It happens everywhere. It happened when for the first time we killed the dragon in D&D to find piles and piles of gold, but instead of becoming suddenly rich the master said, “how are you going to carry all that gold?”. And it happened in today’s comics, where Brian Michael Bendis took the Avengers and made them live stories that are truly “dramatic”. We don’t have anymore Capitan America fighting against 100s nazis with a smile. We don’t have anymore the superficial propaganda. Instead we scratch and scratch more on the surface. Give realistic and deep relationships to the characters, give every element a “weight”. Even the random combat scene isn’t anymore just a generic sequence of punches. Instead the backgrounds get more detailed and the action flows much more organically and consistently, with the “actors” respecting their positions and states. It’s a more detailed and careful description. More realistic, and more immersive.

“What would you do if?” The roleplay. Immersion. Being there.

Simply put: immersive games lead to stronger bonds. They communicate more efficiently.

“Sin” is modestly enjoyable

I use to enjoy playing FPS between one game and the other, and I enjoy the mindless shooters in particular.

I bought “Sin” on Steam early this month because the price was lowered from $20 to $15, so I thought it was more acceptable for a few hours of play. And it wasn’t that bas as I thought. Only playing it right now because the download was quite huge (3Gb or so) and I even forgot I had bought it for a while. With the game (that is built with the exact same engine of HL2) you also have bundled the original and quite old “Sin”.

“Sin” is like a cheaper version of HL2, that doesn’t take itself too seriously. HL2 tends to be more sophisticated and ambitious, precise and polished to the extreme. Sin is instead more like the summer movie without pretence. With a liberal use of digital boobs (that do not bounce really well, to be honest) and the usual type of shooter “on rails” with minor scripted events that lead you around.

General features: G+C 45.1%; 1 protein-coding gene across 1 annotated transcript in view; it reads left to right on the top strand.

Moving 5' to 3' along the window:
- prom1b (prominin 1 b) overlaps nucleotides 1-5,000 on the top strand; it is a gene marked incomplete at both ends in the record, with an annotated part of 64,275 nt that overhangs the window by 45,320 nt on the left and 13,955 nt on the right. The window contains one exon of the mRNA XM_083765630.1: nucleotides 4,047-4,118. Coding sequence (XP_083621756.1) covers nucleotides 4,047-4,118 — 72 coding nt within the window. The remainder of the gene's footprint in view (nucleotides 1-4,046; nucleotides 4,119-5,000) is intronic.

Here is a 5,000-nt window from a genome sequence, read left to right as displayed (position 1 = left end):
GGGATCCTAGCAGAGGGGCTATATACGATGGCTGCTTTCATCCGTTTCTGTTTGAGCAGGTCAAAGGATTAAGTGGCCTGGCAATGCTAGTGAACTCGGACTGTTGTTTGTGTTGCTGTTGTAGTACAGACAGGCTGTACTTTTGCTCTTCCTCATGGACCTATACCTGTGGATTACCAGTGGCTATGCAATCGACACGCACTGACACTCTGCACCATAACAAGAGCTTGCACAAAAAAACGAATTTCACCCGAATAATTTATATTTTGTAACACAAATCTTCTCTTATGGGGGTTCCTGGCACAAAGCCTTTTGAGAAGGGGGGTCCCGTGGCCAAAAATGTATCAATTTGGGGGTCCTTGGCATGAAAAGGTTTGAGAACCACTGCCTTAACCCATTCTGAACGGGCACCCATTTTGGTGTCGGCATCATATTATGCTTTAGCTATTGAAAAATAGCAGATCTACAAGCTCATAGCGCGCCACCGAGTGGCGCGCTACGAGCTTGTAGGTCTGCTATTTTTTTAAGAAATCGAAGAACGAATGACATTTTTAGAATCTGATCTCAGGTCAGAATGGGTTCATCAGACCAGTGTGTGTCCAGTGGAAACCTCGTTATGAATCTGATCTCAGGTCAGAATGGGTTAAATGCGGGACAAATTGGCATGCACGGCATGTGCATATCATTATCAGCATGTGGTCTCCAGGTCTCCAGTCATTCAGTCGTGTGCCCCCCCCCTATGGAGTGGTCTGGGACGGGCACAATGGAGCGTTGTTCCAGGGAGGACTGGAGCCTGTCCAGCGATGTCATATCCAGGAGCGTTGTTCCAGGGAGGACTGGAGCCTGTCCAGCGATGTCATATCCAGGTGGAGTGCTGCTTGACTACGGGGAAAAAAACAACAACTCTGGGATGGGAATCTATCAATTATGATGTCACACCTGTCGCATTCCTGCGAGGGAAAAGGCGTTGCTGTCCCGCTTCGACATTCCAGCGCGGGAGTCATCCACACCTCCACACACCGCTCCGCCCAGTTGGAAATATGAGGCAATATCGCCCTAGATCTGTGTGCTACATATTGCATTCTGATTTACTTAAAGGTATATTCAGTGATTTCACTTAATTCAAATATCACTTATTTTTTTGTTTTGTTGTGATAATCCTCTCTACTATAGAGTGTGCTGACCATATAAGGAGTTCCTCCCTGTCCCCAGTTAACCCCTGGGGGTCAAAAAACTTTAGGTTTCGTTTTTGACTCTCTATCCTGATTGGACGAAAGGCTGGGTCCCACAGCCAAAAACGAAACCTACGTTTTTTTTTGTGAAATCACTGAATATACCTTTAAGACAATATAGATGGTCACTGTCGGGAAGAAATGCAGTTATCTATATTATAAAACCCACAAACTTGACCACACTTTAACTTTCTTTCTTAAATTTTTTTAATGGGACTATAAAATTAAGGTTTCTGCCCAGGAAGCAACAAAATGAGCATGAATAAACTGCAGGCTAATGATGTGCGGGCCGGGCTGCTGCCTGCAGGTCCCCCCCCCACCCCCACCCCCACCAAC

Some parts can be fun. For example I reached a room that was shaped like a “T” corridor. I step in and I hear gun shoots toward me. I see the decals and sparkles on a box to the right so I guess a few enemies are part the left corridor and I step back to avoid getting shot. I notice an exploding barrer right near the left corner so I grab it and then toss it forward, then I lean to shoot at it and go back to cover. The shooting barrels have the usual behaviour, they get set on fire (and people near get on fire too, screaming and running) and then explode. BOOM! Enemies dead. But I still hear some radio chatter. I notice a fire extinguisher on the right. These explode after a while like the barrels, but while the barrels sit in the place, the fire extinguishers start to run all around the room like a pierced balloon as they are hit, before they explode. So I shoot on it and see it zip on the pavement to the other corridor, pushing away a box that was blocking it and moving out of my visual. I wait, it seems that it doesn’t explode, then… BOOM! And I see one dead enemy body being projected by the explosion and falling right in front of me in an awkward position. And I go.. “Strike!” Quite satisfying :)

The second initial sequence where you are chased was quite enjoyable and at least moderately dangerous, If you don’t act too oddly it flows rather well and has a good feel. I’m still moving around the initial level but it feels a lot like HL2 beginning. There’s even an Alyx-like character that leads you around and at times if feels like if you are playing a spin-off more than a whole different game. The fact that the character doesn’t say a word like Gordon Freeman strengthens that impression.

Till now there are a lot of dialogues but they are quite decent. And the opening song is remarkable.

Every time I play a game that isn’t exactly at the top line I start to try to figure out what it misses. The textures are of a similar style of HL2, not really of the same quality, but we are there. There’s overall a slight less polish, less attention to the detail and some textures that cover too large blocks, or lower resolutions used here and there. Some lights not so well lit. The environments are ok, not too inspired, a bit repetitive and generic but still better than the absolute monotony of FEAR, imho. At least they aren’t completely monocromatic. The exteriors have a good atmosphere, with a warm light. You still run around docks, sewers and the usual kind of industrial/city complexes. Not too imaginative but not too disappointing either. Urban combat tends to be fun. The character textures are of an average quality, the same for the animations, which are serviceable. The characters look like automatons as they turn, but I’m nitpicking. The models instead are a bit lackluster and way too blocky when they try to model clothes. The “heads” are well modeled, even if not on the same level of HL2, everything below much less (the hands are the worst part). The physics engine is the exact same of HL2 with random pickup objects always around, and it even has a better, stronger feel compared to HL2.